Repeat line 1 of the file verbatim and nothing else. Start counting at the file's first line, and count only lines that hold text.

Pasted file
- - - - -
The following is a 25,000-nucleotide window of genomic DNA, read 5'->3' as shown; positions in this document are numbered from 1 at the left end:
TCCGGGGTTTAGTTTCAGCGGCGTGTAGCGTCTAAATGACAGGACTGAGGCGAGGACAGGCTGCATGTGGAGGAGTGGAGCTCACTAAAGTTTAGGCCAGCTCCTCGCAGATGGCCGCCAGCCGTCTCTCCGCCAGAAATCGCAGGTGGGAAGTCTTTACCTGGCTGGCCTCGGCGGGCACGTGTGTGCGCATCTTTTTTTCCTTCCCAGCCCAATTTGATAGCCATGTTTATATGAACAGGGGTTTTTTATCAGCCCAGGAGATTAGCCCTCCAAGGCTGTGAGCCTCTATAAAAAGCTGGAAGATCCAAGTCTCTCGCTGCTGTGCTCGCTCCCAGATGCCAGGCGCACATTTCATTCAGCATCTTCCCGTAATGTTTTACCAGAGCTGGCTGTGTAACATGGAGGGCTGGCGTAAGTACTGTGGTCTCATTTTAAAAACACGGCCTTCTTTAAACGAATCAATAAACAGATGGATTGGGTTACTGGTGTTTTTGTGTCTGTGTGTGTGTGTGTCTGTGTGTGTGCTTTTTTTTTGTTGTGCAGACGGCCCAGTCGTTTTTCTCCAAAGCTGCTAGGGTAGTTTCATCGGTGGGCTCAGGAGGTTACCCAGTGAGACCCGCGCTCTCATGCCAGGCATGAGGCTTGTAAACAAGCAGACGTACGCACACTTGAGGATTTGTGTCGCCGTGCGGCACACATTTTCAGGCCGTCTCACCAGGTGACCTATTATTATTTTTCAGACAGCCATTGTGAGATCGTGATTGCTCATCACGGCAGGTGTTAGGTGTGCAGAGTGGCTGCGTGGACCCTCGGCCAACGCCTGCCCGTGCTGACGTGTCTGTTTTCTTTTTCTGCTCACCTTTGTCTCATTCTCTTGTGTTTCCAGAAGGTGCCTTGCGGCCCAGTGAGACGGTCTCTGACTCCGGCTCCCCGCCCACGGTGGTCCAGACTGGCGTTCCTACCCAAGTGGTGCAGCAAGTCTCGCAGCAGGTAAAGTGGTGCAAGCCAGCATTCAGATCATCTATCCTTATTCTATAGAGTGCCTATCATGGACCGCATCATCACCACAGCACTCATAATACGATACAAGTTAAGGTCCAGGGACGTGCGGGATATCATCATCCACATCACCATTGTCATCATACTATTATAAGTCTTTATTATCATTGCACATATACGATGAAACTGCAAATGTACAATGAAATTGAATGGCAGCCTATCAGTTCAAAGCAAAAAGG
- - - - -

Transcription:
The following is a 25,000-nucleotide window of genomic DNA, read 5'->3' as shown; positions in this document are numbered from 1 at the left end: